9/11 worker blasts Va. lawmaker whose bill slashes funds for first responders: 'Congressman Goodlatte, you’re an a--hole'

Nov 2, 2015
In The News

A 9/11 cleanup worker who lost part of his foot at Ground Zero on Monday stood at the site of the terror attack and called the Virginia congressman trying to water down a bill that would help first responders “an a--hole.”

“I’m going to say what is on everybody else’s mind — Congressman (Bob) Goodlatte, you’re an a--hole,” said John Feal, one of the country’s fiercest advocates for 9/11 first responders.

The harsh words, which he said at a rally to pressure Congress to permanently fund health and compensation programs for those injured on 9/11, at first briefly stunned the crowd.

But a few people started clapping and then many of the crowd of around 50 people cheered him on.

A 9/11 cleanup worker who lost part of his foot at Ground Zero on Monday stood at the site of the terror attack and called the Virginia congressman trying to water down a bill that would help first responders “an a--hole.”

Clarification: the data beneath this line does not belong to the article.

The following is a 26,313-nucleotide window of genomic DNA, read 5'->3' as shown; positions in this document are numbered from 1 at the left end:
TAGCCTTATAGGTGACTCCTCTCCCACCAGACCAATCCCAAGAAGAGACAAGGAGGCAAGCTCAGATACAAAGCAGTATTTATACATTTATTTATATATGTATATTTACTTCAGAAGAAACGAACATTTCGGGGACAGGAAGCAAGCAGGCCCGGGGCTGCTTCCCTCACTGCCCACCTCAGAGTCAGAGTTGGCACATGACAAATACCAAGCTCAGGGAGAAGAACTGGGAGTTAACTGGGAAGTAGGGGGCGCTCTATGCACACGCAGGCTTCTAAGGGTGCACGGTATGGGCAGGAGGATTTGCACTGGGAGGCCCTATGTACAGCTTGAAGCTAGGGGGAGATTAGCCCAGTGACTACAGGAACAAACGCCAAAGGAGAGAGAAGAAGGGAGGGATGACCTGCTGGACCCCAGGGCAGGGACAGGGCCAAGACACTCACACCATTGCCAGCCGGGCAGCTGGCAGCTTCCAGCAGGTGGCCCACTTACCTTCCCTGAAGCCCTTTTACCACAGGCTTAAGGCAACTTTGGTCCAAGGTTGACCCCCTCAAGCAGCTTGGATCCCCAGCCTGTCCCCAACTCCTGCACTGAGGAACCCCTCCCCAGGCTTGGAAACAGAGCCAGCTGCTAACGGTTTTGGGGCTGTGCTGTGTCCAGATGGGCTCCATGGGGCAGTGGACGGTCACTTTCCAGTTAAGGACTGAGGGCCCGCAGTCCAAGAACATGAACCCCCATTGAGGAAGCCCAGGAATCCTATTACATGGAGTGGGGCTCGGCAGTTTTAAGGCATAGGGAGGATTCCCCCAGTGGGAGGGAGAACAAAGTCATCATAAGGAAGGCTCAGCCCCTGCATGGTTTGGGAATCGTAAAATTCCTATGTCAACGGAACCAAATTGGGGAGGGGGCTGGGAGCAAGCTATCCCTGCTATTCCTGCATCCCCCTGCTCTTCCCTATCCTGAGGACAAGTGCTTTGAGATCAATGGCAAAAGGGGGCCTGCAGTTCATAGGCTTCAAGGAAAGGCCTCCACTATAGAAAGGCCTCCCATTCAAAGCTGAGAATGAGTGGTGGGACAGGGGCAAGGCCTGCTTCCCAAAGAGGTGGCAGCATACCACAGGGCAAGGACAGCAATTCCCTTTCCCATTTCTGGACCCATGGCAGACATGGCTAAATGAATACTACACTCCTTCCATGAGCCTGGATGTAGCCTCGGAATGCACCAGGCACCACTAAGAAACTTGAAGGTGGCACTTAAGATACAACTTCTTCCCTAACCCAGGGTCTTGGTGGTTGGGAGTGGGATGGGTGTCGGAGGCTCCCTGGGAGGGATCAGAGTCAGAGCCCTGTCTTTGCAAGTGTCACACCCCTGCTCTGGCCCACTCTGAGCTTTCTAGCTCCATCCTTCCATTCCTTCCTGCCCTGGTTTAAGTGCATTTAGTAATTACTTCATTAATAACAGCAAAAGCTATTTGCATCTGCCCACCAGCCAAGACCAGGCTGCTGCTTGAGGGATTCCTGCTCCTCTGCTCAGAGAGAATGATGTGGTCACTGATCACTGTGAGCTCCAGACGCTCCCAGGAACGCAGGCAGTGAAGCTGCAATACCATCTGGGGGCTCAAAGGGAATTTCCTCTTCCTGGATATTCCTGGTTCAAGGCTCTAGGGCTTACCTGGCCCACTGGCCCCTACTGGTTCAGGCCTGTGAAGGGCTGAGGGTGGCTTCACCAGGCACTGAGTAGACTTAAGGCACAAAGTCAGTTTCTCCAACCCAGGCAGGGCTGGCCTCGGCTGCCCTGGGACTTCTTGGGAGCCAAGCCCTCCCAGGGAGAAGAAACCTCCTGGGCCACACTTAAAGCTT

“I’m going to say what is on everybody else’s mind — Congressman (Bob) Goodlatte, you’re an a--hole,” said John Feal, one of the country’s fiercest advocates for 9/11 first responders.

The harsh words, which he said at a rally to pressure Congress to permanently fund health and compensation programs for those injured on 9/11, at first briefly stunned the crowd.

But a few people started clapping and then many of the crowd of around 50 people cheered him on.

A 9/11 cleanup worker who lost part of his foot at Ground Zero on Monday stood at the site of the terror attack and called the Virginia congressman trying to water down a bill that would help first responders “an a--hole.”

“I’m going to say what is on everybody else’s mind — Congressman (Bob) Goodlatte, you’re an a--hole,” said John Feal, one of the country’s fiercest advocates for 9/11 first responders.

The harsh words, which he said at a rally to pressure Congress to permanently fund health and compensation programs for those injured on 9/11, at first briefly stunned the crowd.

But a few people started clapping and then many of the crowd of around 50 people cheered him on.

“You can’t have a five-year funding level for cancer. You need to have a permanent program.”

She said it is especially important because many of the people who are eligible to be treated under the Zadroga Act are just now getting diagnosed with 9/11-related illnesses.

Meanwhile, at a separate press conference, Mayor de Blasio blasted Congress for once again making 9/11 victims and first responders come begging for help.

“Unfortunately for some in the Congress they're putting politics and ideology ahead of the needs of our first responders,” he said.

“That's never acceptable. This has to be addressed.”

He said he’d work with city elected officials in Washington to pressure Congress to pass a fair bill on Zadroga.